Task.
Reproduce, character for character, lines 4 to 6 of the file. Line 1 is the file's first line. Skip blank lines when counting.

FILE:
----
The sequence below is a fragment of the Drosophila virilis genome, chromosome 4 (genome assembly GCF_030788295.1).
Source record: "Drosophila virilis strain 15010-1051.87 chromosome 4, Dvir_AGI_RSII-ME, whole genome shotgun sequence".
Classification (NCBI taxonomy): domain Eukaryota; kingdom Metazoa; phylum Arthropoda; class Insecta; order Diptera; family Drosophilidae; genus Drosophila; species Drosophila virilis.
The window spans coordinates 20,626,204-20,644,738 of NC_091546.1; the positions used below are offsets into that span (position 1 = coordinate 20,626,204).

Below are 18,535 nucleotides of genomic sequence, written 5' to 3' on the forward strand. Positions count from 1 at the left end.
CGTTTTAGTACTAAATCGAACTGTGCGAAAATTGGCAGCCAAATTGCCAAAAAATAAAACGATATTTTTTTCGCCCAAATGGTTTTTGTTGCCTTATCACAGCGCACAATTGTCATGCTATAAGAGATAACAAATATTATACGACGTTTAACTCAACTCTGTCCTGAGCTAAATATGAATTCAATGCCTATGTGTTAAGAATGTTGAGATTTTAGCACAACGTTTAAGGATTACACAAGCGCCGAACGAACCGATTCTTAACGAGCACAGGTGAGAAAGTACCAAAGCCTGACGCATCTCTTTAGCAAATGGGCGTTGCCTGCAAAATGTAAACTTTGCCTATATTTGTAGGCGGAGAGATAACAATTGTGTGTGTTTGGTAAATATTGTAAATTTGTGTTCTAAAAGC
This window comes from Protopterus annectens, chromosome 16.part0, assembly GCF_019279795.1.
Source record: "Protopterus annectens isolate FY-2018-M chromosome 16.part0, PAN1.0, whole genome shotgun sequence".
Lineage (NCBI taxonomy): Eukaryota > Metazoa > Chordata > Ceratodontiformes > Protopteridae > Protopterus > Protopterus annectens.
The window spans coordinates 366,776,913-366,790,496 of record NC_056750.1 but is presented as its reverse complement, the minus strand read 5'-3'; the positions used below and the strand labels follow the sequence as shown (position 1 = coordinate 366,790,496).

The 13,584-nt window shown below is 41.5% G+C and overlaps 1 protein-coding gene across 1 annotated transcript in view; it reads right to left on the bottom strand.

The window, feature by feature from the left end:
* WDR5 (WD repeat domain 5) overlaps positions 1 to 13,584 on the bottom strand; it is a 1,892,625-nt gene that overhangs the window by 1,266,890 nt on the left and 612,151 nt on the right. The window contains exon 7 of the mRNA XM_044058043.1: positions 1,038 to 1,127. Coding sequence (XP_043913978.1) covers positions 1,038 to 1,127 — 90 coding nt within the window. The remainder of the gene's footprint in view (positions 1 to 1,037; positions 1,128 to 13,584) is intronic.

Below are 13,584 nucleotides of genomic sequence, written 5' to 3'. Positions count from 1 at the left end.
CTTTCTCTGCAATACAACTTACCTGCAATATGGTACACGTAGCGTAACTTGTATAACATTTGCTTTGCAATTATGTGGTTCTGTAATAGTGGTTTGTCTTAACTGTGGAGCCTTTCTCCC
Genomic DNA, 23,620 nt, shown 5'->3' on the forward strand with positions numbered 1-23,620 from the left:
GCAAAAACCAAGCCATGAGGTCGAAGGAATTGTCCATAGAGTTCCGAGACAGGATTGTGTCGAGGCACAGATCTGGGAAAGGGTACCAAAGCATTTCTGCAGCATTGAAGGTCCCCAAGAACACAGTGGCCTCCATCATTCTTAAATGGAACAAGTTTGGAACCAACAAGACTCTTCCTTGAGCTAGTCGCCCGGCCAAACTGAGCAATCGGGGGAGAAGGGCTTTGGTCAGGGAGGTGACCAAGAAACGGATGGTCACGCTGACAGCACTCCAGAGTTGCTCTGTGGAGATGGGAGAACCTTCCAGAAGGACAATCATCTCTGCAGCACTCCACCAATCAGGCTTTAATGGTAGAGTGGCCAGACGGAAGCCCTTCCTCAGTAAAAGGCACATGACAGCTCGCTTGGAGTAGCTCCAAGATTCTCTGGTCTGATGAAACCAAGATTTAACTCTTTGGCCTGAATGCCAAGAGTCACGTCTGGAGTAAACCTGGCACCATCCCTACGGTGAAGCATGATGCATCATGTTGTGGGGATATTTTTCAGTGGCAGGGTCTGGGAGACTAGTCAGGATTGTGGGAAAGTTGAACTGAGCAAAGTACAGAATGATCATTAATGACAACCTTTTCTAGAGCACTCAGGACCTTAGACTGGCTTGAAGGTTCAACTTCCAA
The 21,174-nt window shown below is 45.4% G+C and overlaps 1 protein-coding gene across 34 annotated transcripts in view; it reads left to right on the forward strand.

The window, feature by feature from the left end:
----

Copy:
The window spans coordinates 20,626,204-20,644,738 of NC_091546.1; the positions used below are offsets into that span (position 1 = coordinate 20,626,204).

Below are 18,535 nucleotides of genomic sequence, written 5' to 3' on the forward strand. Positions count from 1 at the left end.
CGTTTTAGTACTAAATCGAACTGTGCGAAAATTGGCAGCCAAATTGCCAAAAAATAAAACGATATTTTTTTCGCCCAAATGGTTTTTGTTGCCTTATCACAGCGCACAATTGTCATGCTATAAGAGATAACAAATATTATACGACGTTTAACTCAACTCTGTCCTGAGCTAAATATGAATTCAATGCCTATGTGTTAAGAATGTTGAGATTTTAGCACAACGTTTAAGGATTACACAAGCGCCGAACGAACCGATTCTTAACGAGCACAGGTGAGAAAGTACCAAAGCCTGACGCATCTCTTTAGCAAATGGGCGTTGCCTGCAAAATGTAAACTTTGCCTATATTTGTAGGCGGAGAGATAACAATTGTGTGTGTTTGGTAAATATTGTAAATTTGTGTTCTAAAAGC